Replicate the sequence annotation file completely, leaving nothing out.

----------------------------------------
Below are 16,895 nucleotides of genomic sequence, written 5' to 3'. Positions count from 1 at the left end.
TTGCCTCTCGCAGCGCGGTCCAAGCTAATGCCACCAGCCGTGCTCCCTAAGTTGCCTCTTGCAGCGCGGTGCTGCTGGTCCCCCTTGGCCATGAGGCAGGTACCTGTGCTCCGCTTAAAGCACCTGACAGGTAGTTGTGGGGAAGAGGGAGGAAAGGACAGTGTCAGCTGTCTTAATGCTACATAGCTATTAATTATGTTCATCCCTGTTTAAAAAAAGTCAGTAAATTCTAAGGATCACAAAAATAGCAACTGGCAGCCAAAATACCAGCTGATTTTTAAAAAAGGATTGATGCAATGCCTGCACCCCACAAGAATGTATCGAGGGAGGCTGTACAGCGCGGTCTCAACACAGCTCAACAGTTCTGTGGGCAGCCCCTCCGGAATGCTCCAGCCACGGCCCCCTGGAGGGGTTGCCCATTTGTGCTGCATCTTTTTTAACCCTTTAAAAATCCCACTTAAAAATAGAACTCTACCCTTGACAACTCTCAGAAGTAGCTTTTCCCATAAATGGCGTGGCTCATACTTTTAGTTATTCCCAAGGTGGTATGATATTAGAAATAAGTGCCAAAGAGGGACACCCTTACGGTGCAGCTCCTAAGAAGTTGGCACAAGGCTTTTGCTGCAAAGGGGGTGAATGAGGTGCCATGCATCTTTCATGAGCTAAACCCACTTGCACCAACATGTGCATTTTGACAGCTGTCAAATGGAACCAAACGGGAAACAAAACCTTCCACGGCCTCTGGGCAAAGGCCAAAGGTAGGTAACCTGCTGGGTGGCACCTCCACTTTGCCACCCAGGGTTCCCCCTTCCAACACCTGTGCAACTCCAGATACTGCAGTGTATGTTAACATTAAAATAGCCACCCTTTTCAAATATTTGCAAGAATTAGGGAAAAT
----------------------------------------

Below are 16,895 nucleotides of genomic sequence, written 5' to 3'. Positions count from 1 at the left end.
TTGCCTCTCGCAGCGCGGTCCAAGCTAATGCCACCAGCCGTGCTCCCTAAGTTGCCTCTTGCAGCGCGGTGCTGCTGGTCCCCCTTGGCCATGAGGCAGGTACCTGTGCTCCGCTTAAAGCACCTGACAGGTAGTTGTGGGGAAGAGGGAGGAAAGGACAGTGTCAGCTGTCTTAATGCTACATAGCTATTAATTATGTTCATCCCTGTTTAAAAAAAGTCAGTAAATTCTAAGGATCACAAAAATAGCAACTGGCAGCCAAAATACCAGCTGATTTTTAAAAAAGGATTGATGCAATGCCTGCACCCCACAAGAATGTATCGAGGGAGGCTGTACAGCGCGGTCTCAACACAGCTCAACAGTTCTGTGGGCAGCCCCTCCGGAATGCTCCAGCCACGGCCCCCTGGAGGGGTTGCCCATTTGTGCTGCATCTTTTTTAACCCTTTAAAAATCCCACTTAAAAATAGAACTCTACCCTTGACAACTCTCAGAAGTAGCTTTTCCCATAAATGGCGTGGCTCATACTTTTAGTTATTCCCAAGGTGGTATGATATTAGAAATAAGTGCCAAAGAGGGACACCCTTACGGTGCAGCTCCTAAGAAGTTGGCACAAGGCTTTTGCTGCAAAGGGGGTGAATGAGGTGCCATGCATCTTTCATGAGCTAAACCCACTTGCACCAACATGTGCATTTTGACAGCTGTCAAATGGAACCAAACGGGAAACAAAACCTTCCACGGCCTCTGGGCAAAGGCCAAAGGTAGGTAACCTGCTGGGTGGCACCTCCACTTTGCCACCCAGGGTTCCCCCTTCCAACACCTGTGCAACTCCAGATACTGCAGTGTATGTTAACATTAAAATAGCCACCCTTTTCAAATATTTGCAAGAATTAGGGAAAAT